Under the stationary phase approximation, the equation is in the
standard linear form: . This has a well-known damped least-squares
Gauss-Newton solution (e.g., Gill et al., 1981):
, where
and are the gradient and Hessian of *E* respectively, and
is the adjoint operator to . The adjoint operator is
defined by the scalar product:

(11) |

Writing down the integral equation implied in (11), interchanging the order of integration, and taking the complex conjugate, results in an integral expression for the adjoint operator:

(12) |

In this case, the gradient can be derived as

(13) |

Neglecting second-derivative terms, the Hessian can be evaluated in the usual Gauss-Newton sense as:

(14) |

This representation of the Hessian requires a complete forward modeling
step as well as a complete migration step; i.e., it costs one full
forward modeling of all the recorded data, plus one full prestack migration.
In this form, the Hessian is spatially non-diagonal in the sense that it
tries to incorporate and compensate for all point-to-point correlations
of reflectivity in the subsurface. This non-diagonality should not be
confused with *multi-parameter* crosscorrelations which occur in the
case of acoustic or elastic parameter inversions
(e.g., Beydoun and Mendes, 1989). There is only one single parameter being
inverted for here: , and it is likely to be spatially correlated due
to data bandwidth, and in (14) is trying to deconvolve
that spatial correlation.

In the interest of efficiency, the Hessian can be diagonalized (i.e., ignoring spatial correlations of ), by assuming the ``1'' in the volume integrand of (14) is a spatially uncorrelated delta function (e.g., Clayton and Le Bras, 1988). In this case, the diagonalized Hessian reduces to:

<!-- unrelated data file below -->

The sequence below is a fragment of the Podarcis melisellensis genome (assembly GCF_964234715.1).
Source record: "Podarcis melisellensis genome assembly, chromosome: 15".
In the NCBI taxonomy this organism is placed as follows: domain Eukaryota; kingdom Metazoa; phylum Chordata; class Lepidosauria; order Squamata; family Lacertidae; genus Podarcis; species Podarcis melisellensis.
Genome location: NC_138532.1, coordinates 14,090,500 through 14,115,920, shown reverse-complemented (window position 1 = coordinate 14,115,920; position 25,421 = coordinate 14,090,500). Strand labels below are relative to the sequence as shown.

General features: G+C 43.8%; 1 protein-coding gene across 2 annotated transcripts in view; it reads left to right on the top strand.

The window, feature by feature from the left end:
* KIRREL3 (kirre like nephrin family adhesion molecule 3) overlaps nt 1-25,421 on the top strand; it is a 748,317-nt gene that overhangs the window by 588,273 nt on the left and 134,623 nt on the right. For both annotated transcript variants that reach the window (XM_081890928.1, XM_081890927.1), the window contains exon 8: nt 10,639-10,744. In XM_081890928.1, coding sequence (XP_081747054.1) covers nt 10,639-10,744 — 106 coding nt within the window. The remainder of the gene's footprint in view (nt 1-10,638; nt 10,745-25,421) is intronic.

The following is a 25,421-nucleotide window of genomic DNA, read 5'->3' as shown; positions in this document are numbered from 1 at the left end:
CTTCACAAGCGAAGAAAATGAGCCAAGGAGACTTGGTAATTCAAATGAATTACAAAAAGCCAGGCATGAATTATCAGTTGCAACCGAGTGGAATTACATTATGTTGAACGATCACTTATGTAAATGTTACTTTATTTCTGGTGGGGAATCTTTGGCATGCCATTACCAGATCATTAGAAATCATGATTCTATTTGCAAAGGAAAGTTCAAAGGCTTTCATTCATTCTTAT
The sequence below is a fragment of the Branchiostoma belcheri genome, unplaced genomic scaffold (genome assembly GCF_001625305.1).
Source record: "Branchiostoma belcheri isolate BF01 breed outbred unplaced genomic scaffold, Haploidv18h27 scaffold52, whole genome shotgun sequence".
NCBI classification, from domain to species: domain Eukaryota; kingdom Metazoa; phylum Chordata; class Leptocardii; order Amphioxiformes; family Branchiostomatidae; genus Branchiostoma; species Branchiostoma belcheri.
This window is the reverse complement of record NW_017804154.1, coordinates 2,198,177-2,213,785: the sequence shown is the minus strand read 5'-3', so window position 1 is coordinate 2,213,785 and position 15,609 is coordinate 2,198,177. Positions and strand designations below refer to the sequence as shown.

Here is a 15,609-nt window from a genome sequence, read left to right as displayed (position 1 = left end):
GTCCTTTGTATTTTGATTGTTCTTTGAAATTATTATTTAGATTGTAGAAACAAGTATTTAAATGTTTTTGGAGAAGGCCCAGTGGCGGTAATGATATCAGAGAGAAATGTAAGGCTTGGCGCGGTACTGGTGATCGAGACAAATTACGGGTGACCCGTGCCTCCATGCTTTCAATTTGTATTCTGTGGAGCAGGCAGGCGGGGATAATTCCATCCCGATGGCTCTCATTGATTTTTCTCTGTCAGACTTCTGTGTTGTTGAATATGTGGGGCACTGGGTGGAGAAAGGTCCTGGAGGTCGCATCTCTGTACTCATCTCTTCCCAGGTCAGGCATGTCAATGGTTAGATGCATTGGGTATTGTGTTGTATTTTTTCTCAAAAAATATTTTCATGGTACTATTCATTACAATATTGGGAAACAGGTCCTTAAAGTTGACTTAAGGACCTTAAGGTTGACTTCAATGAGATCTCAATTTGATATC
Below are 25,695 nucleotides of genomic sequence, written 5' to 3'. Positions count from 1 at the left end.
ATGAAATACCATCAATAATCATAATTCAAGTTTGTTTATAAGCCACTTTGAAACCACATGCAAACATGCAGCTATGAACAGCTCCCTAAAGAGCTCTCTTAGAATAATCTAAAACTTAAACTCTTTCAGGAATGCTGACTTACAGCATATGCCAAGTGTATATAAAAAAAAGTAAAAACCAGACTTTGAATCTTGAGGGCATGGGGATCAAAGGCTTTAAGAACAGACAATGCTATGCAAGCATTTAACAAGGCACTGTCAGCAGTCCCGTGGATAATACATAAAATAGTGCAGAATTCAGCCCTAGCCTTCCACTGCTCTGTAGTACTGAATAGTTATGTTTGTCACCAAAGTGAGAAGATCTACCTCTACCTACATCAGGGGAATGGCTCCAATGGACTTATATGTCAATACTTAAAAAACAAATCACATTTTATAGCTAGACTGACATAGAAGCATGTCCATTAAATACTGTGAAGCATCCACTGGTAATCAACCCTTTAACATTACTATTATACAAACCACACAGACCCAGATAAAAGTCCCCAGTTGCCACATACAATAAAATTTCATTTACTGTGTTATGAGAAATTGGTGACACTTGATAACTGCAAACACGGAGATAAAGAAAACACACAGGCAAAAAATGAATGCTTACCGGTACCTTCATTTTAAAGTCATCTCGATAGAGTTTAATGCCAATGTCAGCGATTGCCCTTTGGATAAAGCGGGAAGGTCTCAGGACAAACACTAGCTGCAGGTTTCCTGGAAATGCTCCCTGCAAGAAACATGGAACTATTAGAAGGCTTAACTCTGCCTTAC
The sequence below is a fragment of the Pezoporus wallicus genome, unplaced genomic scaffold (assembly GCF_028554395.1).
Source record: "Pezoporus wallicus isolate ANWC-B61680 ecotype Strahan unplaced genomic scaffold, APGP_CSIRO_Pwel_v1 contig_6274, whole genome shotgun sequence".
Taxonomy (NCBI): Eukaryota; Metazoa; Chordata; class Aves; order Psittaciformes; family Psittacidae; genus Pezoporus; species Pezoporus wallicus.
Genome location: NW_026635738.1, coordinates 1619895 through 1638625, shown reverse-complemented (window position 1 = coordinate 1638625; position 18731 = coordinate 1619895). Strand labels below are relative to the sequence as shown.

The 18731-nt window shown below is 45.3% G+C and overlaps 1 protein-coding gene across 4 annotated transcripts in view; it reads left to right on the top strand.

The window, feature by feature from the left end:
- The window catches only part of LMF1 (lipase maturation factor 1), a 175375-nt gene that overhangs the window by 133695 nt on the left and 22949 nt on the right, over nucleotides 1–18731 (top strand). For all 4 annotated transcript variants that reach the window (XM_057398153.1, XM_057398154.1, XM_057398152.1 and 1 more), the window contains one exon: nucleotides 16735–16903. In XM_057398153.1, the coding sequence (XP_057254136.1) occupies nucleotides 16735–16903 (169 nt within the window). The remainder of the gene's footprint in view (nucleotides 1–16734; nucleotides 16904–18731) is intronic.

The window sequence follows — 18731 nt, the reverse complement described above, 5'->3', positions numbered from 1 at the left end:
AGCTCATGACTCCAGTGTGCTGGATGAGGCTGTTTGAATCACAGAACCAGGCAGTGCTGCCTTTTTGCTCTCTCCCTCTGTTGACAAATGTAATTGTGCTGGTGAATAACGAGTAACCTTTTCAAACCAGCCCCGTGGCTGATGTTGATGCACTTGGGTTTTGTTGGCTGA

(15) |

Combining (13) and (15), results in an approximate *l _{2}*
reflectivity solution under the stationary phase condition:

(16) |

The approximate diagonal Hessian solution (16) costs little more than a single conventional prestack migration in terms of floating point operations. However, one drawback is that it requires twice the memory, since the and images must be updated separately during the estimation (migration) process. They may only be combined as in (16) after both have been completely imaged. This seems to be the price to pay for accurate amplitude recovery.

It should be noted that the form and weight structure
of the *l _{2}* inverse solution (16) is somewhat similar, but different
in detail, to the trial solution of Bleistein (1987). In
particular, (16) involves two separate but simultaneous images
to be evaluated, the gradient (numerator) being a weighted Kirchhoff
prestack depth migration, and the approximate Hessian (denominator)
being an accumulation
of the squared migration weights. Bleistein's solution involves only
one migration integral since it is not a least-squares estimate, and
his different migration kernel amplitude weights will give a different
amplitude result in general.

11/17/1997